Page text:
Chemistry Professor Researches Unlikely Resource in the Uranium Extraction Process
More common than silver, tin, or mercury, uranium is found nearly everywhere on Earth — yet it is often difficult to obtain. On land, uranium mining is damaging to the environment and risky for workers. And though the world’s oceans contain some 4.6 billion tons of uranium, the element is found in very low concentrations there, making it expensive to collect.
But a UA chemistry professor has developed a cheap, environmentally friendly means of extracting uranium from seawater, using a substance found in shrimp shells.
Dr. Robin Rogers and his team produced an ionic liquid that extracts chitin, a polymer, from discarded shrimp shells. Chitin can be woven into mats designed to be suspended in the ocean, where they filter uranium atoms out of the water.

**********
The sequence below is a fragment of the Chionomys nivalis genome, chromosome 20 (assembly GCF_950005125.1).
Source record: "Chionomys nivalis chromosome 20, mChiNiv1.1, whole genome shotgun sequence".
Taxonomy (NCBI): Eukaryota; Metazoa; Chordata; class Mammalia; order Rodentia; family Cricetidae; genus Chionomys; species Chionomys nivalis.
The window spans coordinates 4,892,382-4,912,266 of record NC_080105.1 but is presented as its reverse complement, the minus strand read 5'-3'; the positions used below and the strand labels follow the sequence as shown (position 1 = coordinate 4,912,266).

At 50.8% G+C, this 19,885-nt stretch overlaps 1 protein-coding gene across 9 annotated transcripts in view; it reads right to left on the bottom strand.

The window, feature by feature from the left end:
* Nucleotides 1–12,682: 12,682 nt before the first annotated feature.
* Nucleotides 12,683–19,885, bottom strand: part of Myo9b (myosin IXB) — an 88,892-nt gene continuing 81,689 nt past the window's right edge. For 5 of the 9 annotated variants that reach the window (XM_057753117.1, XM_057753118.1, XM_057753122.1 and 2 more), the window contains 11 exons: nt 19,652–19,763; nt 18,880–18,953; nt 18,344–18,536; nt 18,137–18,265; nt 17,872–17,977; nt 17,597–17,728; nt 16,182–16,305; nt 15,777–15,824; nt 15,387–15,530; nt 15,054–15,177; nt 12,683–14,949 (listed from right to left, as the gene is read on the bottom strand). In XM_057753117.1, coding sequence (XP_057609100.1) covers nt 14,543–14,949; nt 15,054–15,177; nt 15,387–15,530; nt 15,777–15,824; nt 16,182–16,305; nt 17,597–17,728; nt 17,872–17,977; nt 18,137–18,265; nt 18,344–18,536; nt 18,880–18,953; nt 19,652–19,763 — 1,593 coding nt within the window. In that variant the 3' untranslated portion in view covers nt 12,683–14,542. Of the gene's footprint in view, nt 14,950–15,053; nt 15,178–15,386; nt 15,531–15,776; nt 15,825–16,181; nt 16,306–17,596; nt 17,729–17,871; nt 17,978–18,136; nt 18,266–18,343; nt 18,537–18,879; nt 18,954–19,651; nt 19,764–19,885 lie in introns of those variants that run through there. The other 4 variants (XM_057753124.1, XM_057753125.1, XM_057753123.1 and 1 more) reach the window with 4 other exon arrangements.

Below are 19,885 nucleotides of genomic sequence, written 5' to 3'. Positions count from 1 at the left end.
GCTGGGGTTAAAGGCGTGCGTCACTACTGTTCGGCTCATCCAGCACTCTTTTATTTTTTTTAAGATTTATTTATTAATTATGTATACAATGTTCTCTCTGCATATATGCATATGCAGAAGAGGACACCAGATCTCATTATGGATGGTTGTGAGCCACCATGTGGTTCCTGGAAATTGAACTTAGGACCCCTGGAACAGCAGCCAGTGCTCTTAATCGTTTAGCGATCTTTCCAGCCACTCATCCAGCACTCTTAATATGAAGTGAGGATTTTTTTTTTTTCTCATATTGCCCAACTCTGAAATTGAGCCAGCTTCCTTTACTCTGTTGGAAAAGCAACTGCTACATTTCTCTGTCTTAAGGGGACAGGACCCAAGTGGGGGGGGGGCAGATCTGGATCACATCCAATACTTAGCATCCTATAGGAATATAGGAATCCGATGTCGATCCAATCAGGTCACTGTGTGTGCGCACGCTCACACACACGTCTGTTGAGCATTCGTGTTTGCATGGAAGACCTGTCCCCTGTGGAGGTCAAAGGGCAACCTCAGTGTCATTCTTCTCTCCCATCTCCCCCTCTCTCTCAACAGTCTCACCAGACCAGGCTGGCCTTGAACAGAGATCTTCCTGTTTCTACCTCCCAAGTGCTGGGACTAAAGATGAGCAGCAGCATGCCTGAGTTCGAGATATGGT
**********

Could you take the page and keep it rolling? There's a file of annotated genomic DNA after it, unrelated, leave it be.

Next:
Rogers was already working with chitin when the infamous BP oil spill occurred, and he learned about an initiative by the Alabama Agricultural and Seafood Cooperative to construct a green treatment facility for their shell waste. “They were hard hit by the oil spill and we reached out to work with them,” says Rogers.
And they are still reaching. Rogers and his team are researching chitin as a component in medical products such as bandages, sutures, and drug delivery agents. Chitin may also be used in the development of advanced textiles and sensors, or even as a cosmetics additive.